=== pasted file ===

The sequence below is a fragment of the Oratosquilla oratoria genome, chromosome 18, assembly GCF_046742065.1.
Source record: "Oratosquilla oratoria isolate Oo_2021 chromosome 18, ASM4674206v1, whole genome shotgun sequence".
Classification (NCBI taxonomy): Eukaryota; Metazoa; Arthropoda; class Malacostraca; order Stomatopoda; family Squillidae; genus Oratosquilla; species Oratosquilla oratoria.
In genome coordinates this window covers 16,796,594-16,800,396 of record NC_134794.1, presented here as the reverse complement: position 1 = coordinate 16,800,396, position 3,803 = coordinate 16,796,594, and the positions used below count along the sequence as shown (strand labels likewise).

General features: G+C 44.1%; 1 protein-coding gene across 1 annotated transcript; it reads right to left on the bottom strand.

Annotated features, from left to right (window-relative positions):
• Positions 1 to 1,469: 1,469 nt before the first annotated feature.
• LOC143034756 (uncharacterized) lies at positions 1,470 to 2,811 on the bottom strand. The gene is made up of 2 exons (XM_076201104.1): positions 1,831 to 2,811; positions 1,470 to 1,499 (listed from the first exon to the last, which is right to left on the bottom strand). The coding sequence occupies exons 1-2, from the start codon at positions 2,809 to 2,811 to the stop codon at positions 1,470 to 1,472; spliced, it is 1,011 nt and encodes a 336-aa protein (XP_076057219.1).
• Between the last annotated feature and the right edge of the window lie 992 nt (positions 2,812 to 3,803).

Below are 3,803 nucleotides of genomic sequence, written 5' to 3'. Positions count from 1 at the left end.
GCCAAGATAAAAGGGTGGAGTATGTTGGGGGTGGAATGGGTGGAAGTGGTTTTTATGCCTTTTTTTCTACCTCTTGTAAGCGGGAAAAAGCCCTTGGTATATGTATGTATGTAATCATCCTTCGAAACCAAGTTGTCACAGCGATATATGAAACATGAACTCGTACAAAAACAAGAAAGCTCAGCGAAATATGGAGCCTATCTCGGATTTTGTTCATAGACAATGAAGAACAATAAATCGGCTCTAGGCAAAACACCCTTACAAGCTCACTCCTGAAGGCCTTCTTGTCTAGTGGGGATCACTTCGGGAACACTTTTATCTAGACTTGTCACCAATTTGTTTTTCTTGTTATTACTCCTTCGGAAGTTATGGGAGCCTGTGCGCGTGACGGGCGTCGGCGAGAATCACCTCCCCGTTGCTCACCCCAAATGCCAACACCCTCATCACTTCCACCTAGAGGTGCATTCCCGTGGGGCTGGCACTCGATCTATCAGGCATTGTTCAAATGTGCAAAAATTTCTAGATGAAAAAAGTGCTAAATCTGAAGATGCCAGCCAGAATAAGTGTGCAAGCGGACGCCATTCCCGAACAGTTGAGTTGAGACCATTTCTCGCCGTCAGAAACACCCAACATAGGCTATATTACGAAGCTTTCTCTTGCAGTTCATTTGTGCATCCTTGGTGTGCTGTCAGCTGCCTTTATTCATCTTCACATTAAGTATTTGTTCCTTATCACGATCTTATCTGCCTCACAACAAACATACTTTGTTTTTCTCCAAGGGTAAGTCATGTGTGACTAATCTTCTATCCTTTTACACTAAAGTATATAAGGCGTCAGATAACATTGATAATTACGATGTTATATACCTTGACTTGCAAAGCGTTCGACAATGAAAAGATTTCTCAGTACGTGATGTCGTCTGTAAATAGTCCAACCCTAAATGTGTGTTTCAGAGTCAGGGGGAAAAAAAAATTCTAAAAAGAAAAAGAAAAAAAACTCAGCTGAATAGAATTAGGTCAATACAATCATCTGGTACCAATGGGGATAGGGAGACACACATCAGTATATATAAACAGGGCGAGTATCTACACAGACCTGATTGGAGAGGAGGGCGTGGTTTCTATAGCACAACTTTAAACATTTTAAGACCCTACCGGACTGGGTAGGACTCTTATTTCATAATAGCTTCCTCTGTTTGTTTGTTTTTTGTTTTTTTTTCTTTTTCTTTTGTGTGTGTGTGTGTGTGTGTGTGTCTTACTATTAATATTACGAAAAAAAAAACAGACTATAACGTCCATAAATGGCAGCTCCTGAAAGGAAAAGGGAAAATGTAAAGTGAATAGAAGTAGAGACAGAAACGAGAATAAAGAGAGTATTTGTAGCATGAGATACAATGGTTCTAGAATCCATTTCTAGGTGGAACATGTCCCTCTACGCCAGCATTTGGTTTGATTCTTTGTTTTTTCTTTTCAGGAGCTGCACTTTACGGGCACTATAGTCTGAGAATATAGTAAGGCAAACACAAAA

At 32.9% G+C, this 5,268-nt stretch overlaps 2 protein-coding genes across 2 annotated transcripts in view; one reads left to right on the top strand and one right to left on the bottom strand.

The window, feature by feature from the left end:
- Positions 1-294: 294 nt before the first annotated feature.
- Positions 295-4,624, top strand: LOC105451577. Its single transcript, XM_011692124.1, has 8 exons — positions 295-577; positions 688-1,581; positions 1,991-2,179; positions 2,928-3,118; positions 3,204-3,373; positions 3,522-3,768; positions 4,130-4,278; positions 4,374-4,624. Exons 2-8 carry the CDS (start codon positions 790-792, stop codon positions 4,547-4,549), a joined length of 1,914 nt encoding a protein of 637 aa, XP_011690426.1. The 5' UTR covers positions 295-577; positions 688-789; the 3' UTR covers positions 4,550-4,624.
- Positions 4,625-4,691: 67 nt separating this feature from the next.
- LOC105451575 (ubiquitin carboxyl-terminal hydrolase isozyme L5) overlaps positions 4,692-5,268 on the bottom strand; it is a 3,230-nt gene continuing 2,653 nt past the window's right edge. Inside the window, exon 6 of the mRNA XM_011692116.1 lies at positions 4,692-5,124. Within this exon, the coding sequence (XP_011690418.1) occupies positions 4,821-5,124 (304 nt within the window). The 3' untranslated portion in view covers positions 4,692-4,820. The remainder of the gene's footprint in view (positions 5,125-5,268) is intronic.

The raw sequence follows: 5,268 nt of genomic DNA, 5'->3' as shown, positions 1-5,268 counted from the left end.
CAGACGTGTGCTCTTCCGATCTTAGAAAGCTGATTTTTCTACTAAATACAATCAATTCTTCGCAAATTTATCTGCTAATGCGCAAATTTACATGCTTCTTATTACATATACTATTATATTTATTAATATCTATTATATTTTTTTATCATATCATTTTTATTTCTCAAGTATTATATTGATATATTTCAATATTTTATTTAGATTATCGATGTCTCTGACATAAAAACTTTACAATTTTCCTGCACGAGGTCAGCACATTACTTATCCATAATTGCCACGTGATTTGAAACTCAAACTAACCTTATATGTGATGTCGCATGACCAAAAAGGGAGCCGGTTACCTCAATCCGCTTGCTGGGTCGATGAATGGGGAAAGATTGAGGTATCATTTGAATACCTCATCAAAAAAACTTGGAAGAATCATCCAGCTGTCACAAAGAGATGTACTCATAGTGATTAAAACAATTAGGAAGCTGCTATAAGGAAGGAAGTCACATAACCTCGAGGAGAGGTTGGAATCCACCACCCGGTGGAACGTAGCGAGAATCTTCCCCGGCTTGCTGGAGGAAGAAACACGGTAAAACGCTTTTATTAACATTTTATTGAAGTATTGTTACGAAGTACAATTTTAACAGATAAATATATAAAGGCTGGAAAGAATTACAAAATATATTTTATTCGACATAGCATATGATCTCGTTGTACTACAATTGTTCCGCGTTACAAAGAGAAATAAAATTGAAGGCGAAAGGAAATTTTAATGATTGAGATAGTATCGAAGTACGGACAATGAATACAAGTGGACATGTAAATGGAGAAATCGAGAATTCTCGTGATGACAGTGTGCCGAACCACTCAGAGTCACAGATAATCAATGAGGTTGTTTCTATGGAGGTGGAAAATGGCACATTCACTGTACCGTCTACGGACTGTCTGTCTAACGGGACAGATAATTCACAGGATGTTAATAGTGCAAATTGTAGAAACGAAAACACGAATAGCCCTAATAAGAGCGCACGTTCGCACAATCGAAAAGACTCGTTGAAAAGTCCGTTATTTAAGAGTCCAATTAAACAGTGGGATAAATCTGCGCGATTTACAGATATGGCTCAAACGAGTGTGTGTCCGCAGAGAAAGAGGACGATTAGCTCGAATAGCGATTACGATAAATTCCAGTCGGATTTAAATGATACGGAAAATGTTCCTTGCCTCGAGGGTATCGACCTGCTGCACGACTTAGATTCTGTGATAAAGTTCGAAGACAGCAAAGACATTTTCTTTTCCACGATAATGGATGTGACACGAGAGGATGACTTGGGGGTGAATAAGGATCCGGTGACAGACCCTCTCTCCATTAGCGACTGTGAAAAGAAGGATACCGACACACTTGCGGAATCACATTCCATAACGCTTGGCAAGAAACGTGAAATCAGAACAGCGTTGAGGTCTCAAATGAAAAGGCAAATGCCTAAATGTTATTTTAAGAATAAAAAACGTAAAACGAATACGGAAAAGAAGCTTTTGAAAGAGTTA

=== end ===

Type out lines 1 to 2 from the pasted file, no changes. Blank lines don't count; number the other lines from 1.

The sequence below is a fragment of the Oratosquilla oratoria genome, chromosome 18, assembly GCF_046742065.1.
Source record: "Oratosquilla oratoria isolate Oo_2021 chromosome 18, ASM4674206v1, whole genome shotgun sequence".